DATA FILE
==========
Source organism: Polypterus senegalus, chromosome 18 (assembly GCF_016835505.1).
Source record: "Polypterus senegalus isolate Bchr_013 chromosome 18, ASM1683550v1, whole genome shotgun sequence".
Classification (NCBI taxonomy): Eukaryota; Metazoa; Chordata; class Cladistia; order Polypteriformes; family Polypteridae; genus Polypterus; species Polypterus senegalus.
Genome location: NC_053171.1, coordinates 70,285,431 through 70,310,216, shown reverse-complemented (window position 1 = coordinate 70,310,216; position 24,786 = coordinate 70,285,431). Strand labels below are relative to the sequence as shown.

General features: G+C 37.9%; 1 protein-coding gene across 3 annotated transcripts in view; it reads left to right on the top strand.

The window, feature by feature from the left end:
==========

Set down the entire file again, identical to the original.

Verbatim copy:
Source organism: Polypterus senegalus, chromosome 18 (assembly GCF_016835505.1).
Source record: "Polypterus senegalus isolate Bchr_013 chromosome 18, ASM1683550v1, whole genome shotgun sequence".
Classification (NCBI taxonomy): Eukaryota; Metazoa; Chordata; class Cladistia; order Polypteriformes; family Polypteridae; genus Polypterus; species Polypterus senegalus.
Genome location: NC_053171.1, coordinates 70,285,431 through 70,310,216, shown reverse-complemented (window position 1 = coordinate 70,310,216; position 24,786 = coordinate 70,285,431). Strand labels below are relative to the sequence as shown.

General features: G+C 37.9%; 1 protein-coding gene across 3 annotated transcripts in view; it reads left to right on the top strand.

The window, feature by feature from the left end: